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Glenview, IL, November 30, 2017 — The Church Alliance commends Senator Susan Collins (R-ME) for her introduction of an amendment to preserve important retirement security provisions for clergy and church lay workers that would be repealed by the tax reform legislation pending in the Senate. Senator Rob Portman (R-OH) joined in co-sponsoring the amendment. The amendment is essential to provide employees of religiously-affiliated organizations with a meaningful opportunity to save for a secure retirement. 

“We sincerely appreciate Senator Collins and Senator Portman championing this amendment to protect the interests of clergy and church lay workers in Maine, Ohio and throughout the country,” said Barbara A. Boigegrain, chair of the Church Alliance. “A life in ministry presents special challenges to retirement savings that are addressed by key provisions of the current tax code. This is an important step to ensure that all Americans save and invest for their future, including people of faith who have devoted their lives to religious ministry.”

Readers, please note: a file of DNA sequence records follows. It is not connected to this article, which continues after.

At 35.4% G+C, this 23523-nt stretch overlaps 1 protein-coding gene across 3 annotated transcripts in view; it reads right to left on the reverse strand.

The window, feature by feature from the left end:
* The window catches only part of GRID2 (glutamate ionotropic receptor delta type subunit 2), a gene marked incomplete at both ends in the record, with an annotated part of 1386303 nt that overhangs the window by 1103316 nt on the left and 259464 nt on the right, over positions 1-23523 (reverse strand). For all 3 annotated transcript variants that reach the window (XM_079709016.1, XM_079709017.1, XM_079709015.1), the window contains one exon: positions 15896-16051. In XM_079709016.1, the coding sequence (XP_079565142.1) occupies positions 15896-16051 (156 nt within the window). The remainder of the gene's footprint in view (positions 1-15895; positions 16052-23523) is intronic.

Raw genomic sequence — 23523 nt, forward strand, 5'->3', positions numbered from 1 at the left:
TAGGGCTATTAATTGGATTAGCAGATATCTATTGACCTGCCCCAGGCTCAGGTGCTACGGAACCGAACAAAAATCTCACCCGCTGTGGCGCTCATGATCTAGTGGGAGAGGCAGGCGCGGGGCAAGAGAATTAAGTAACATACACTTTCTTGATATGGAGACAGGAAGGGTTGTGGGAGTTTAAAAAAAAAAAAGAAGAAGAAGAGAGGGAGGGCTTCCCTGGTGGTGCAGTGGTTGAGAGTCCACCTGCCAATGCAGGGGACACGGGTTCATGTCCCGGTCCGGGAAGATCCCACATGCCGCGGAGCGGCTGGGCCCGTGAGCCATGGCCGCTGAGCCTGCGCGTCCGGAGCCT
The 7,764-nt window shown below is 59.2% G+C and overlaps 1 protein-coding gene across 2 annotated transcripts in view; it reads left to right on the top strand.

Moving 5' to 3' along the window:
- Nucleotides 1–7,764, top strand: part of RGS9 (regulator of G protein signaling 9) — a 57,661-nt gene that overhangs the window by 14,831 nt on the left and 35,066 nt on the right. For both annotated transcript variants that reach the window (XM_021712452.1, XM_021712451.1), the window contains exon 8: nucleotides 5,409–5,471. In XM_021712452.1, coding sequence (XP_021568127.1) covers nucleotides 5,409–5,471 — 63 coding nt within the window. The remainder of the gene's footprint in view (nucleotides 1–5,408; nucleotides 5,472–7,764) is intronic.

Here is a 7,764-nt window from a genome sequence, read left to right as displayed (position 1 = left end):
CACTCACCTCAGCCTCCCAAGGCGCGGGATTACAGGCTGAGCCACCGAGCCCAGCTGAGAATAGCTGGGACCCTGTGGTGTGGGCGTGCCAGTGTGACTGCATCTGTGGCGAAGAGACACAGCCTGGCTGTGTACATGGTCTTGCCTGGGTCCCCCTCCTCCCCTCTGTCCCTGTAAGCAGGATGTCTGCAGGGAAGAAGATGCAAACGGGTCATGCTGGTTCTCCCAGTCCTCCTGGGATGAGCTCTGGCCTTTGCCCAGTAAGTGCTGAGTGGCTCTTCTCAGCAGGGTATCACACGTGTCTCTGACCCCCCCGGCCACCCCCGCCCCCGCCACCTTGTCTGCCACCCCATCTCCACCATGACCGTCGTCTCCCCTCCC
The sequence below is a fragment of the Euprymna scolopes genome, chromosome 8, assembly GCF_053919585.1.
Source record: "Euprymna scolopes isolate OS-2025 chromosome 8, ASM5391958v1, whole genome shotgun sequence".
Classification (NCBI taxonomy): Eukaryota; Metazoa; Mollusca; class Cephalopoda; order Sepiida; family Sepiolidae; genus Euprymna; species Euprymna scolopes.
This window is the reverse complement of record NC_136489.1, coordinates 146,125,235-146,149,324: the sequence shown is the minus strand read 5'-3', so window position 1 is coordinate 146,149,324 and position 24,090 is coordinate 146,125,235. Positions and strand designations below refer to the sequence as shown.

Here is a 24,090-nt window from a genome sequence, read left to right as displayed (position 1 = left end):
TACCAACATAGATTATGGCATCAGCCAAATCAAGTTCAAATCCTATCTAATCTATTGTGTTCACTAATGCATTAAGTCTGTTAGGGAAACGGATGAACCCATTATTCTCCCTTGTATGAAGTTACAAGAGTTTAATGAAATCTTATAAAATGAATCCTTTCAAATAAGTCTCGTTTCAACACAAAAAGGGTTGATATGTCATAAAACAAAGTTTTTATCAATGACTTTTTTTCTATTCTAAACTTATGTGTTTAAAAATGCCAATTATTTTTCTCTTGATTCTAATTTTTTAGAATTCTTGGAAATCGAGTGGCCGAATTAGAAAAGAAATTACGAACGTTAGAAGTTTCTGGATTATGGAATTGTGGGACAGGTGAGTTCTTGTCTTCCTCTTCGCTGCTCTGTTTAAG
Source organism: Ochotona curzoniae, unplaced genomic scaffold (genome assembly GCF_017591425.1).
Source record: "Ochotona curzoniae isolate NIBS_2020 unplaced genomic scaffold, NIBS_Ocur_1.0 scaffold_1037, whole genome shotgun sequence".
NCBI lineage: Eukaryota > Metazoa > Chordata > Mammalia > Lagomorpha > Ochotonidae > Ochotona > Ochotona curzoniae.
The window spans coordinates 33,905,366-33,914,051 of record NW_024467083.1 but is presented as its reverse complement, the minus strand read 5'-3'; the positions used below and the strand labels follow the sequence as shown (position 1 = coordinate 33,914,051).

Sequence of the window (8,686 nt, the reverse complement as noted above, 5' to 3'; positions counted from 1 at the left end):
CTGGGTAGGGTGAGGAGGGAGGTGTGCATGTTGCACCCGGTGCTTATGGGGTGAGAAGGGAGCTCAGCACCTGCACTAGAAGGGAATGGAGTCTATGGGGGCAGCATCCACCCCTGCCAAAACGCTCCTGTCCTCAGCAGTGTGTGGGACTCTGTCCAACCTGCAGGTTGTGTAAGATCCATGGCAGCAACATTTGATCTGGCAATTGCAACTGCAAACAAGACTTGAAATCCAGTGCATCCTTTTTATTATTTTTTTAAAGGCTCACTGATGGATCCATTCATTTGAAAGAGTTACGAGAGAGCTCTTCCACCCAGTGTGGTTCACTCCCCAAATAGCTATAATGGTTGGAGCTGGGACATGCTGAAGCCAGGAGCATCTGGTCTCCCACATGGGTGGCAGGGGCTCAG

The Church Alliance is a coalition of chief executive officers of 37 denominational benefit programs, covering mainline and evangelical Protestant denominations, two branches of Judaism, and Catholic schools and institutions. These benefit programs provide pensions and health benefits to more than 1 million clergy, lay workers and their family members. Since its formation in 1975, the Church Alliance has continued to work on tax, pension, securities and health law issues that impact the ability of church pension boards to serve the individuals who dedicate their lives to ministry.


The Church Alliance advocated for changes to the church plan definitions in ERISA and the Code. As a result of these efforts, Congress revised the definition of “church plan” in both ERISA and the Code when it passed the Multiemployer Pension Plan Amendments Act of 1980 (MPPAA) to make it clear that a church plan can provide retirement and welfare benefits to employees of all church agencies.

The Church Alliance continues to ensure that benefit-related legislative and regulatory initiatives fully address the unique nature of church plans. In addition, in some cases the Church Alliance has acted in a “self-regulatory” manner by advocating for changes that actually limited the tax rules and regulations that govern church benefit plans and clergy participants. As a result, over the years, the Church Alliance has been involved with numerous pieces of legislation (and legislative proposals) that directly impact church benefit plans and programs.

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